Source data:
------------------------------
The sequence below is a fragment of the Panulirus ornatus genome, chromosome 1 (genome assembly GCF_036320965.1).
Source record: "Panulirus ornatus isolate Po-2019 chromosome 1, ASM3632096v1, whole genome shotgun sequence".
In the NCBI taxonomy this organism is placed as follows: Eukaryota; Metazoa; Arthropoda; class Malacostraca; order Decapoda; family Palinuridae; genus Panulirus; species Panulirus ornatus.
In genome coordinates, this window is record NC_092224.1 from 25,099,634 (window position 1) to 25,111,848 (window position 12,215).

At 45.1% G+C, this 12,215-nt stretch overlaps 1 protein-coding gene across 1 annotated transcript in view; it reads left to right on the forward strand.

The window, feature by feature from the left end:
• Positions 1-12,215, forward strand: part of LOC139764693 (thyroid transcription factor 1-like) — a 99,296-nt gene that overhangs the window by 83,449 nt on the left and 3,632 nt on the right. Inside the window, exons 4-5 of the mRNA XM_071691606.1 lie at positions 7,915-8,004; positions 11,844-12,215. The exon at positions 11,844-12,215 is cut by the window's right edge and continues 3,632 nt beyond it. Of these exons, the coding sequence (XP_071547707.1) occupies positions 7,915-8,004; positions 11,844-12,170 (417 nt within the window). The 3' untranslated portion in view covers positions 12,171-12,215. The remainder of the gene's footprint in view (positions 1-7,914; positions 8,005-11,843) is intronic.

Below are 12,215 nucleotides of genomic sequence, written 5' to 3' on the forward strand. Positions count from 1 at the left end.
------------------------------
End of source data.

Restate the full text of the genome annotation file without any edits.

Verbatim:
The sequence below is a fragment of the Panulirus ornatus genome, chromosome 1 (genome assembly GCF_036320965.1).
Source record: "Panulirus ornatus isolate Po-2019 chromosome 1, ASM3632096v1, whole genome shotgun sequence".
In the NCBI taxonomy this organism is placed as follows: Eukaryota; Metazoa; Arthropoda; class Malacostraca; order Decapoda; family Palinuridae; genus Panulirus; species Panulirus ornatus.
In genome coordinates, this window is record NC_092224.1 from 25,099,634 (window position 1) to 25,111,848 (window position 12,215).

At 45.1% G+C, this 12,215-nt stretch overlaps 1 protein-coding gene across 1 annotated transcript in view; it reads left to right on the forward strand.

The window, feature by feature from the left end:
• Positions 1-12,215, forward strand: part of LOC139764693 (thyroid transcription factor 1-like) — a 99,296-nt gene that overhangs the window by 83,449 nt on the left and 3,632 nt on the right. Inside the window, exons 4-5 of the mRNA XM_071691606.1 lie at positions 7,915-8,004; positions 11,844-12,215. The exon at positions 11,844-12,215 is cut by the window's right edge and continues 3,632 nt beyond it. Of these exons, the coding sequence (XP_071547707.1) occupies positions 7,915-8,004; positions 11,844-12,170 (417 nt within the window). The 3' untranslated portion in view covers positions 12,171-12,215. The remainder of the gene's footprint in view (positions 1-7,914; positions 8,005-11,843) is intronic.

Below are 12,215 nucleotides of genomic sequence, written 5' to 3' on the forward strand. Positions count from 1 at the left end.